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Monday
Jun022014

Bhutan

One day in the Himalayas I hiked to a meditation hut above Taktsang, Tiger’s Nest, in Druk Yul overlooking the Paro valley laced with rice paddies, rhododendron, fir, spruce, hemlock and barley fields.

Guru Padmasambhava or Guru Rimpoche (Precious Teacher) was the spiritual founder of the Nyingmapa old school of Himalayan Buddhism in 800 A.D. which is still taught in central Bhutan. Tantric Buddhism in Bhutan dates to 450 A.D. and is the esoteric form of the Drukpa Kagyupa Buddhist School. The state religion of Mahayana Buddhism or the Great Vehicle was established in the 8th century. 

According to legend, Rimpoche subdued many demons in Paro and central Bhutan. At one time he had two wives, an Indian and a Tibetan. He transformed his Indian wife into a tiger and flew to Taktsang Monastery in the 8th century. 

Tiger’s Nest is a series of small tight buildings built into the cliff. It is composed of intricate staircases, stone flagging, a small open air kitchen, balconies, rooms for sleeping, and meditation. I was welcomed by boys and monks who showed me a small meditation room filled with statues, offerings of rice, coins, fruits and vegetables. 

They showed me the cave where Rimpoche lived for three years. Three monks appointed by the chief abbot in Thimphu live here for three years for meditation study and are followed by novice monks in their spiritual meditations.

Taktsang, destroyed by a fire in 1998, was rebuilt.

I traveled east along the spine of the dragon climbing to 10,000 feet dropping into valleys and climbing again. Distinct elevations consist of grasslands, crop lands, forests, hardwoods, coniferous forests, soft woods, alpine meadows, yak pastures, and glaciers. Barley, wheat and potatoes are primary spring and summer crops from 7,500-13,000’ with the tree line coming at 12,000-14,000' and coniferous replacing hardwoods above 8,000’.

I passed West Bengal and Indian road gangs working at quarter mile intervals. They perform hard work carrying large rocks and crushing granite to repair and fill the endless washouts. They will live and work here for two or three years maintaining the roads before being replaced by new workers from northern India. Their living situation is very grim. Shelters are woven reeds, fortified with any materials they can find along the rivers. They carry their children on their backs as they work. Younger ones sleep along the road under torn black umbrellas. 

Ten thousand people live in the Bumthang area. Small shops and stores along the single main street serve as homes and business. Built of wood with small steel stoves and chimneys, the rooms are multipurpose; selling in front, eating and sleeping quarters in the rear. Merchandise includes thread, wool, fabric for weaving, canned goods, small toys, sweets, local spirits, spices, eggs, a limited supply of green vegetables, a few green apples, and soap.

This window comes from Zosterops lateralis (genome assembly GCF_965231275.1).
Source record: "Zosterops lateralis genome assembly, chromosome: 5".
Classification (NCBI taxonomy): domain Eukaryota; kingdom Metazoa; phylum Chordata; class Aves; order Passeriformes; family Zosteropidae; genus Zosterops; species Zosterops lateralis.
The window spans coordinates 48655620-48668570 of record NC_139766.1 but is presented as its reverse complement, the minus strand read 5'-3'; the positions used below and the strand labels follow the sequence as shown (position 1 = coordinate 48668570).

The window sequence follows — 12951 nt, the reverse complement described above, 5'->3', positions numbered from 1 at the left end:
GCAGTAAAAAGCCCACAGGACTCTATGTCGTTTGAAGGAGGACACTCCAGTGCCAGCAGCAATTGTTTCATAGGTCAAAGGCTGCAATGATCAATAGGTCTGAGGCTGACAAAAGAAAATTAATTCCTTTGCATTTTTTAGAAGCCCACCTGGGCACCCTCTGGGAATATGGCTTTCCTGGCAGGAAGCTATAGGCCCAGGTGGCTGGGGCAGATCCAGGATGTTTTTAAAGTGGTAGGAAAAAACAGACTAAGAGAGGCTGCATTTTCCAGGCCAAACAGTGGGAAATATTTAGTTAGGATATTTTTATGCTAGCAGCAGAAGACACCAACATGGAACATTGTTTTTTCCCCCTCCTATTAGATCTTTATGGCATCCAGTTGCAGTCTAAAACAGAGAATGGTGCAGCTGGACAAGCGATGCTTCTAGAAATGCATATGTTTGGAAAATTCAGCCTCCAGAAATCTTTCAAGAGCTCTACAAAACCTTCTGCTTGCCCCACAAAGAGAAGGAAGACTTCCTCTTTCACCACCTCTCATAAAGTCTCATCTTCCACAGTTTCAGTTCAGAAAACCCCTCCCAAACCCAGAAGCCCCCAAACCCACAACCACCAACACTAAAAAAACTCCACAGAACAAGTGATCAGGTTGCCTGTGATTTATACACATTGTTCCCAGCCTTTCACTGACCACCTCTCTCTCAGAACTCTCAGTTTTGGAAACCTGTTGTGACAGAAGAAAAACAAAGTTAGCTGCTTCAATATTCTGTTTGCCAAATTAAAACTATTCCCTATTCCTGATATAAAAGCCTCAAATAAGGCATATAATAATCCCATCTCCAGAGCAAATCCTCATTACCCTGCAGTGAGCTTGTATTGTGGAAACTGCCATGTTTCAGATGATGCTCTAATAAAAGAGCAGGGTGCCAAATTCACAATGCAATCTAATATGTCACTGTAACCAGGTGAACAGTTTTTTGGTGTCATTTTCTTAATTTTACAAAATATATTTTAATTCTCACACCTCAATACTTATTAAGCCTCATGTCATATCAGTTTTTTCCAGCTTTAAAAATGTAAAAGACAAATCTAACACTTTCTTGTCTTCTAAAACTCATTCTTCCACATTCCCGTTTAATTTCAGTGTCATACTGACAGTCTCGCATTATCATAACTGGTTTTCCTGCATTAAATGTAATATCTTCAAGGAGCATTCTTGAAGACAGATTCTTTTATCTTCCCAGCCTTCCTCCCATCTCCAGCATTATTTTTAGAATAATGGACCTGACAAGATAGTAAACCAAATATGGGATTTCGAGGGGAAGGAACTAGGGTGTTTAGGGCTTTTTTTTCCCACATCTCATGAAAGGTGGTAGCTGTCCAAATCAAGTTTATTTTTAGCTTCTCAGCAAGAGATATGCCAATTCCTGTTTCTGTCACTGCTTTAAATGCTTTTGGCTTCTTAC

The architecture is Tibetan, rectangular buildings are two-three stories high, a pitched roof with open space holding firewood and fodder. The middle floor is for storage of grains, seeds and foodstuffs. The upper floor is the living quarters, broken into smaller rooms. The ground floor on a working farm is for the cattle. If not, there are windows at this level with a shop, storeroom, kitchen, and servant’s quarters.

I arrived at a monastery in the foothills overlooking the town where 300-500 Bhutanese gathered to receive a blessing from a lama. Children and adults sit and talk on rows of timber slabs on the sun baked ground.

Three monks blew long wood and silver jallee horns to chase evil spirits away. The lama, Nam Kha Nen Boo, is Khenbow, a reincarnation of a former monk known for his fortune telling power. He was seated and read in a low tone of voice for twenty minutes and used a small hand held drum and bell. 

Finished, he moved among the people touching us on the head with a statue called a Tshtshto. This dignifies the life of a human with a blessing “Have a long life.” People approached with offerings for his blessing. Bags of red string, flour, and jenlap, a nutmeg like substance, were offered. One lama handed each person jenlap. Another lama gave each person a single red string to be worn around the neck. 

I visited the Jakar Dzong. The head lama opened large doors in the quiet spiritual center. Ornate sculptures of Padmasambhava and flickering yak butter lamps filled the center wall. Inside another room was a ten foot high statue of the guru, bronze statues with salt and butter flower carvings. 

Display cases with hundreds of identical 5-6" Buddha statues sat in tiered arrangement extending the length of the room, reaching the ceiling. Larger images depicted historical and religious levels of spiritual attainment. 

My meditation is on The Eightfold Path or Middle Way between self-indulgence and self modification. The eight orders are: Right Views, Right Purpose, Right Speech, Right Conduct, Right Livelihood, Right Effort, Right Awareness, and Right Concentration or Right Meditation.

I have a diamond in my mind.

I am alive and empty in the here, now, and present.

Imagination is better than knowledge.

Now I travel south on a path through the jungle.

A Century is Nothing

Subject to Change